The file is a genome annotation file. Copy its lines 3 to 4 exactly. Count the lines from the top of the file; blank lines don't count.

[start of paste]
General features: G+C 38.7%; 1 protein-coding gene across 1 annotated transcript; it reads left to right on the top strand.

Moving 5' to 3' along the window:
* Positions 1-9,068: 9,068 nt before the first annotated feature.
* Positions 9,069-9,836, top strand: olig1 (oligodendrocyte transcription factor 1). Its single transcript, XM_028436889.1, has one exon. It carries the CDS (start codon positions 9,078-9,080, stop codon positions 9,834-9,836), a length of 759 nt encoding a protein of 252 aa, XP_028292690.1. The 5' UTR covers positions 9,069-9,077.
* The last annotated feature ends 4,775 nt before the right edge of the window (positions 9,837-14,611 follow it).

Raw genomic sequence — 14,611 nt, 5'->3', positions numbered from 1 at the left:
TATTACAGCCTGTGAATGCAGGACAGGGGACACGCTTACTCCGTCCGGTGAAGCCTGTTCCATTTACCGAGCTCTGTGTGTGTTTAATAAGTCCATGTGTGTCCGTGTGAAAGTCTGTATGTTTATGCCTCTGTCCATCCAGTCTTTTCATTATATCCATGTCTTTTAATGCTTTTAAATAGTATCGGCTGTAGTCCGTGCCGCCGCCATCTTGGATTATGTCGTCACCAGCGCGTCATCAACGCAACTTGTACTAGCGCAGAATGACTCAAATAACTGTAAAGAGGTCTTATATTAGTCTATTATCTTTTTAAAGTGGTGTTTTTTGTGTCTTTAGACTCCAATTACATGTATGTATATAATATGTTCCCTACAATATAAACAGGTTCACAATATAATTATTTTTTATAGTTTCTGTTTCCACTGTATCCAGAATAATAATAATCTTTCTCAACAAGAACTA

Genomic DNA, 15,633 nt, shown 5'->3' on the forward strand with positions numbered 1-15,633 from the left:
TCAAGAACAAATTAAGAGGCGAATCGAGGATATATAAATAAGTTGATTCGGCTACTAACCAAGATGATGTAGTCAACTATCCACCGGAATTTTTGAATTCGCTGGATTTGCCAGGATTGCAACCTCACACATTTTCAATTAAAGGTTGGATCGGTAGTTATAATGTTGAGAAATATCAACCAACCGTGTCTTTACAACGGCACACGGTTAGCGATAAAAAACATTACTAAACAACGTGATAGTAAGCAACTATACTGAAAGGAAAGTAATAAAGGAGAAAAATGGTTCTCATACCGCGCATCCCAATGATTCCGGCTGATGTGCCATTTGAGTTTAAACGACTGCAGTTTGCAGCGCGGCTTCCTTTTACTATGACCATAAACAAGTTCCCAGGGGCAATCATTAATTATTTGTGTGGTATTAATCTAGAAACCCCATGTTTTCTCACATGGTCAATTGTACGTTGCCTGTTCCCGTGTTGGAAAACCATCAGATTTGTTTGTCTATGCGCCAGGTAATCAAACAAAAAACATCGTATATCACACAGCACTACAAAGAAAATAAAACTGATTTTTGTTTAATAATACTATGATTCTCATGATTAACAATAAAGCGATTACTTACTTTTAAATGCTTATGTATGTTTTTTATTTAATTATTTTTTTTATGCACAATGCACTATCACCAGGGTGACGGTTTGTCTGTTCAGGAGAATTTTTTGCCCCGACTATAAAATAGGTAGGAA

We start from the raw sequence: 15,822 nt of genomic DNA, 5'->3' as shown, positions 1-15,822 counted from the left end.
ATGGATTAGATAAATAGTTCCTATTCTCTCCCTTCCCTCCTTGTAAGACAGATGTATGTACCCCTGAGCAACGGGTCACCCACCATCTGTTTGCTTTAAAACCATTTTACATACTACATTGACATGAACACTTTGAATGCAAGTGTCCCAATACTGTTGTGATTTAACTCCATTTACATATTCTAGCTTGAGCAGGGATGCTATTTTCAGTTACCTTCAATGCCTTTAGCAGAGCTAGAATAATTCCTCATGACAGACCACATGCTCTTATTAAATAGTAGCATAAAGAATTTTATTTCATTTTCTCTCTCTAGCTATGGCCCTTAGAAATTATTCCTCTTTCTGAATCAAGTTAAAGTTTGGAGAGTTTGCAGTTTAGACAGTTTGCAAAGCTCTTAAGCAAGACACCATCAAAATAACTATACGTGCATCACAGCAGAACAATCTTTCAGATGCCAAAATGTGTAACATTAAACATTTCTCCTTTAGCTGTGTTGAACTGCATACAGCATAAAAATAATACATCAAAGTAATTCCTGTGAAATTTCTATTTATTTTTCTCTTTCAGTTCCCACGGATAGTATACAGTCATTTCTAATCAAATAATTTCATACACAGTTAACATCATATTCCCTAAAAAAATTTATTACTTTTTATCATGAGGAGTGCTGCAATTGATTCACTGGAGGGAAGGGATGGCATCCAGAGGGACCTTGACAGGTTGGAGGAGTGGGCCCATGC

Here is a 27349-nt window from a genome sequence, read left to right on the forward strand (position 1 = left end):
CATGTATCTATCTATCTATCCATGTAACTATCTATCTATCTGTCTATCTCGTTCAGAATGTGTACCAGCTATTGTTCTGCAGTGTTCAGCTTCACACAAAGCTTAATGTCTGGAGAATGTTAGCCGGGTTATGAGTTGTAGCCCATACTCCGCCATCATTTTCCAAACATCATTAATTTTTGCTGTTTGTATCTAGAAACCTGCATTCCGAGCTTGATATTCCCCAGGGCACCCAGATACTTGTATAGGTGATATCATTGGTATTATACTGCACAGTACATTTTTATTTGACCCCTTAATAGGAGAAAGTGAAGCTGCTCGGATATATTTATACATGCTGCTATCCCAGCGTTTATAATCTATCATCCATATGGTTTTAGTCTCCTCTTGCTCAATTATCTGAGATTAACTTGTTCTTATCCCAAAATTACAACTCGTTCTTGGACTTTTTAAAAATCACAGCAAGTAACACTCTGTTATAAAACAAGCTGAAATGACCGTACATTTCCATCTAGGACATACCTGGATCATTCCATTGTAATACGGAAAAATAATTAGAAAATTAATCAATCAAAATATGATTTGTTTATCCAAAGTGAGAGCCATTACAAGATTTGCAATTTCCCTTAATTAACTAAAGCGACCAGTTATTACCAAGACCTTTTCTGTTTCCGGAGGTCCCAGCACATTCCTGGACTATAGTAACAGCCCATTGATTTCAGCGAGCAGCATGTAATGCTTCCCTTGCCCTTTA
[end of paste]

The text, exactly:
* Positions 1-9,068: 9,068 nt before the first annotated feature.
* Positions 9,069-9,836, top strand: olig1 (oligodendrocyte transcription factor 1). Its single transcript, XM_028436889.1, has one exon. It carries the CDS (start codon positions 9,078-9,080, stop codon positions 9,834-9,836), a length of 759 nt encoding a protein of 252 aa, XP_028292690.1. The 5' UTR covers positions 9,069-9,077.